But. The guilty party? And what motivated the guilty party? I guessed both these details very early on but dismissed them because they were too obvious and cliched. The disappointment was pretty intense when my first lame, non-mystery reading assumptions turned out to be correct. Le sigh.

This isn't to say that I won't read pretty much everything Marsh wrote; I will. The pleasure of genre fiction really well-written (see also, Sayers, D.) is still new and exciting. Also, I like my characters more British than a Corry St./Elizabeth II sammich slathered with double Devon cream - and Marsh, in spite of being a Kiwi, obliges.

(These are books 4 and 5 for the Awesome Author Challenge!)

Sunday, 16 January 2011

Delicious distractions

I got barely any reading done this weekend because I was busy preparing to hold my first large-ish social event in about three years. While we were in the bookshop, we had no time to entertain and besides, our apartment was a hellish bit of hell on earth and we were too embarrassed to have friends over.

Yes, we had a party and do you know what kind of party it was? It was a PIE-LUCK. Yes, like a potluck but ONLY pies. There was a pretty even mix of sweet and savoury offerings, and all of them were ridiculously kick-ass. This may be the best idea I've ever had in my life; I'm not really kidding.

I made chocolate pumpkin pie (filling recipe courtesy of Dreena Burton and flaky crust recipe courtesy of Colleen Patrick-Goudreau), which you can see in the photo below - it's the one with PIE LUCK written on it in Dreena's appropriately named Celestial Cream. There was also blueberry pie, chocolate peanut butter banana pie, bourbon pecan pie, S'Mores pie, curried cilantro granola pie, pot pie with mushrooms and leeks and cracked pepper biscuits on top, quiche, frozen peanut butter pie with raspberry coulis, Boston cream pie cupcakes - just to name a few. In the end, there were more than 10 pies going. This will definitely be an annual event with us!

Tomorrow, I'll be back to the books with a slightly larger belly. :) 

In the meantime, the results of my first reading poll is in - after I finish Ngaio Marsh's Grave Mistake, I'll be reading China Mieville's The City & The City. Tell me how you feel about deciding my reads for me in the comments!

Friday, 14 January 2011

Curious/Creepy: Totally Super-Epic Pan-Toronto Edition!!!

It's probably going to take me days to finish writing this post, I have so many book sightings to share with you. If it does take me days to write it, I hope it won't take you days to read it. Okay, dammit, LET'S DO THIS THING.

Wednesday Evening, westbound train

Prisoner of Tehran: A Memoir by Marina Nemat

This tome was the catalyst for this latest frenzy of creepiness, although it was noted with total ease - the woman reading it was sitting right beside my husband and me. Even though this is just the sort of book I've mocked Earnest, middle-aged white women who don't necessarily have passports, for reading before, this reader hadn't wrapped her book in brown paper for the sake of either anonymity or self-respect.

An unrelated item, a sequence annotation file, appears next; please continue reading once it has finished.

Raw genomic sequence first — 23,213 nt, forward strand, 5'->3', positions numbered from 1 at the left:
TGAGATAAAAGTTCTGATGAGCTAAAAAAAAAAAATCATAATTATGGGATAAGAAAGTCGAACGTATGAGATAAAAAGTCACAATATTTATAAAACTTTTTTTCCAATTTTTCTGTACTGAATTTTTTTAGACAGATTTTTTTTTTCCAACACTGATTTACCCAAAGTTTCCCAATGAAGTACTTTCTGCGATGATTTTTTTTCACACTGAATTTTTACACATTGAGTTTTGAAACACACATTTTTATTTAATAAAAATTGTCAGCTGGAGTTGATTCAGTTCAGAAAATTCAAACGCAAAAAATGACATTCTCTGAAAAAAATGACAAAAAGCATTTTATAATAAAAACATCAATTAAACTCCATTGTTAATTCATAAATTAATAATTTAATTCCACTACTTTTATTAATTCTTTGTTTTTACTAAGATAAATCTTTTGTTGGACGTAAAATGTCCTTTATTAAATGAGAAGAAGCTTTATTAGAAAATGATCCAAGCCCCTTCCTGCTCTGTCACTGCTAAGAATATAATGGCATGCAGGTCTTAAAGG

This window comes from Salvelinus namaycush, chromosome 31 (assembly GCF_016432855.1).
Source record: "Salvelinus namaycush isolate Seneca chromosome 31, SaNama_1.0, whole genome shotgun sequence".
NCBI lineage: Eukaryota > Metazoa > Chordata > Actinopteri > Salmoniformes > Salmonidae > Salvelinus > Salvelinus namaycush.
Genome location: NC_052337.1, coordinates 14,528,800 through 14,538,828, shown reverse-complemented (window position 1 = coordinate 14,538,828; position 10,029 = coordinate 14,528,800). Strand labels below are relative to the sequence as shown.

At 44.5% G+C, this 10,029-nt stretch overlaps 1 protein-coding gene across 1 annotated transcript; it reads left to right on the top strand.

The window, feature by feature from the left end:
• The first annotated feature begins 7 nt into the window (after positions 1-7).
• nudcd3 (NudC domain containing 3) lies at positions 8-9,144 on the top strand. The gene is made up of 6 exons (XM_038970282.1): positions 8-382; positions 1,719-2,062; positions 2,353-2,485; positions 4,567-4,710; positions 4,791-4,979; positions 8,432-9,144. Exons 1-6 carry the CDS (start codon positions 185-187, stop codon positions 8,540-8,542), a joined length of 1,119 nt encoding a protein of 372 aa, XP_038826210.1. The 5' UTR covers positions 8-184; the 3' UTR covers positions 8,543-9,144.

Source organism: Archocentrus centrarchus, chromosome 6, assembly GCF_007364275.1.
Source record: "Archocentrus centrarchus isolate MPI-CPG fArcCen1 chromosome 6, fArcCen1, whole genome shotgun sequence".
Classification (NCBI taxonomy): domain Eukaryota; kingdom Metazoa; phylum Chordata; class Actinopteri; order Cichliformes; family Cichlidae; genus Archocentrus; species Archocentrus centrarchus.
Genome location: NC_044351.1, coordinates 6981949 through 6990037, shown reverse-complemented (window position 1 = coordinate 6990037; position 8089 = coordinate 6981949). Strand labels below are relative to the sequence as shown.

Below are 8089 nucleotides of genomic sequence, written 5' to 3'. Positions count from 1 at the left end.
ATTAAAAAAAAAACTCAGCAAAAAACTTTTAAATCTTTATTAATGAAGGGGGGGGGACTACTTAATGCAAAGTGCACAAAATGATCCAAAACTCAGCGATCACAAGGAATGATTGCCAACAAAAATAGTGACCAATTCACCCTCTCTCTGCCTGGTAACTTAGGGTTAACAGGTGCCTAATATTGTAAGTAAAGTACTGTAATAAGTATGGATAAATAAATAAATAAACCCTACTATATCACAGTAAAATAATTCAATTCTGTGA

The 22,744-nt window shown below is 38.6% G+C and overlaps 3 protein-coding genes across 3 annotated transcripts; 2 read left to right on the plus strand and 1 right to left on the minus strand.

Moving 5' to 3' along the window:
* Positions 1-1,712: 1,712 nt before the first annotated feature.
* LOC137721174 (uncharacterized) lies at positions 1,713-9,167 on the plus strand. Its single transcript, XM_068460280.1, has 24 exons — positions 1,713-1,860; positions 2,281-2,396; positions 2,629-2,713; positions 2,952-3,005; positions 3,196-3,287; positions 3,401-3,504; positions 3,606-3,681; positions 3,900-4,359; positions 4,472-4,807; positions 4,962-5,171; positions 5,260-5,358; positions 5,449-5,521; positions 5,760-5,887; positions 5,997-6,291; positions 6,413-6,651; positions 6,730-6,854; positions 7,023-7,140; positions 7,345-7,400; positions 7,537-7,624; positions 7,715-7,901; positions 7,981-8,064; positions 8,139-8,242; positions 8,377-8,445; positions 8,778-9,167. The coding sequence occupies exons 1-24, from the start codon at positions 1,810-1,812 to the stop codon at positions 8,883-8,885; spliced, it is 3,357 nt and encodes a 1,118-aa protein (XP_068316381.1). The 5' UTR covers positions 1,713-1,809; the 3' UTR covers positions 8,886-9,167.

Ironically, I am now going to respond to this book earnestly, and mildly angrily: I would like just ONE person in my spyings ever, ever, EVER to be reading a book about the plight of natives in this country. But no, it won't happen - too close to home. Iran is so comfortably 20 hours and complicated visitors' visas away by aeroplane. Not that simply reading a book changes anything, of course, but still - can y'all at least pretend to give a shit about your neighbours if you're going to pretend to give a shit about someone?

Oh dear, I'm going to lose you if I don't put on my clown nose and funny hat!

Next up: P-Greg wannabe Anne Easter Smith's The King's Grace!

I have a sneaking suspicion that some bodices are going to be the subject of energetic ripping in this novel! I hope the grace to be shown by the king, wink wink, will only be offered in deep summer; otherwise, someone might catch cold and die the death.

I think there's a certain sense, in terms of maintaining sanity in the winter vortex of hellish hell that this city has recently become, of reading steamy books on very cold days. On the steamy subway. In a parka. Phew! I bet the ladies who read this sort of book in such close quarters end up tearing off their own bodices when they get home...and then catching the pneumonia but not dying the death because we have antibiotics. (I mention this because apparently Gaston Leroux died of a urinary tract infection, which is silly - but no antibiotics!!! I know!)

Further down the train on this fruitful but dangerous Wednesday evening, I very ineffectively (for he saw me coming and wondered what was wrong with me) crept up on a fellow reading Julian Barnes's Nothing To Be Frightened Of.